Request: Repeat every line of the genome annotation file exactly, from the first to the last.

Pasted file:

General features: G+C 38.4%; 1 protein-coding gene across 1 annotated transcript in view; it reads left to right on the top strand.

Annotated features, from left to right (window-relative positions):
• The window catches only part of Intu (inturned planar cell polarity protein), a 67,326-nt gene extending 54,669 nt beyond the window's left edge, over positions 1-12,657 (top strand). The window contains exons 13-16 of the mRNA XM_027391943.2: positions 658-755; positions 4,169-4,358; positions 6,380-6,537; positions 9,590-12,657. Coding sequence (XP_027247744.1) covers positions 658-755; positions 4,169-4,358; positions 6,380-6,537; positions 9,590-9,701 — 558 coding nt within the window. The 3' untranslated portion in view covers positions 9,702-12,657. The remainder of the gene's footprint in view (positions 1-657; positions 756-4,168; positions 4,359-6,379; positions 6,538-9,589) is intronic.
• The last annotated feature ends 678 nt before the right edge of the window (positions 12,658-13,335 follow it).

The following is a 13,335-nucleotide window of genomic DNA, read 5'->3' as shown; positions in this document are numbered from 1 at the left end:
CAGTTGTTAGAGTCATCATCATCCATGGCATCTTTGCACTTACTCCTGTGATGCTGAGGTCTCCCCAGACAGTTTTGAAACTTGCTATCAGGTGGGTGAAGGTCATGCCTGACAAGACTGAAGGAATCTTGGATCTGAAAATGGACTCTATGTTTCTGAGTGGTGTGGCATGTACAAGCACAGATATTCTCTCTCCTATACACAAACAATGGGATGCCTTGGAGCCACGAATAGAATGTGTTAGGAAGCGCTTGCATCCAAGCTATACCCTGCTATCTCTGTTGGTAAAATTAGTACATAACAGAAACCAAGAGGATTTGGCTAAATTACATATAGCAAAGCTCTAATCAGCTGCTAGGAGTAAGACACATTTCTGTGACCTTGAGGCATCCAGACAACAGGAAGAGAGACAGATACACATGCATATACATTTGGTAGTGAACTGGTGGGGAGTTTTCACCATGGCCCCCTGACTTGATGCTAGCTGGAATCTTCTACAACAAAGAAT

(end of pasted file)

General features: G+C 38.4%; 1 protein-coding gene across 1 annotated transcript in view; it reads left to right on the top strand.

Annotated features, from left to right (window-relative positions):
• The window catches only part of Intu (inturned planar cell polarity protein), a 67,326-nt gene extending 54,669 nt beyond the window's left edge, over positions 1-12,657 (top strand). The window contains exons 13-16 of the mRNA XM_027391943.2: positions 658-755; positions 4,169-4,358; positions 6,380-6,537; positions 9,590-12,657. Coding sequence (XP_027247744.1) covers positions 658-755; positions 4,169-4,358; positions 6,380-6,537; positions 9,590-9,701 — 558 coding nt within the window. The 3' untranslated portion in view covers positions 9,702-12,657. The remainder of the gene's footprint in view (positions 1-657; positions 756-4,168; positions 4,359-6,379; positions 6,538-9,589) is intronic.
• The last annotated feature ends 678 nt before the right edge of the window (positions 12,658-13,335 follow it).

The following is a 13,335-nucleotide window of genomic DNA, read 5'->3' as shown; positions in this document are numbered from 1 at the left end:
CAGTTGTTAGAGTCATCATCATCCATGGCATCTTTGCACTTACTCCTGTGATGCTGAGGTCTCCCCAGACAGTTTTGAAACTTGCTATCAGGTGGGTGAAGGTCATGCCTGACAAGACTGAAGGAATCTTGGATCTGAAAATGGACTCTATGTTTCTGAGTGGTGTGGCATGTACAAGCACAGATATTCTCTCTCCTATACACAAACAATGGGATGCCTTGGAGCCACGAATAGAATGTGTTAGGAAGCGCTTGCATCCAAGCTATACCCTGCTATCTCTGTTGGTAAAATTAGTACATAACAGAAACCAAGAGGATTTGGCTAAATTACATATAGCAAAGCTCTAATCAGCTGCTAGGAGTAAGACACATTTCTGTGACCTTGAGGCATCCAGACAACAGGAAGAGAGACAGATACACATGCATATACATTTGGTAGTGAACTGGTGGGGAGTTTTCACCATGGCCCCCTGACTTGATGCTAGCTGGAATCTTCTACAACAAAGAAT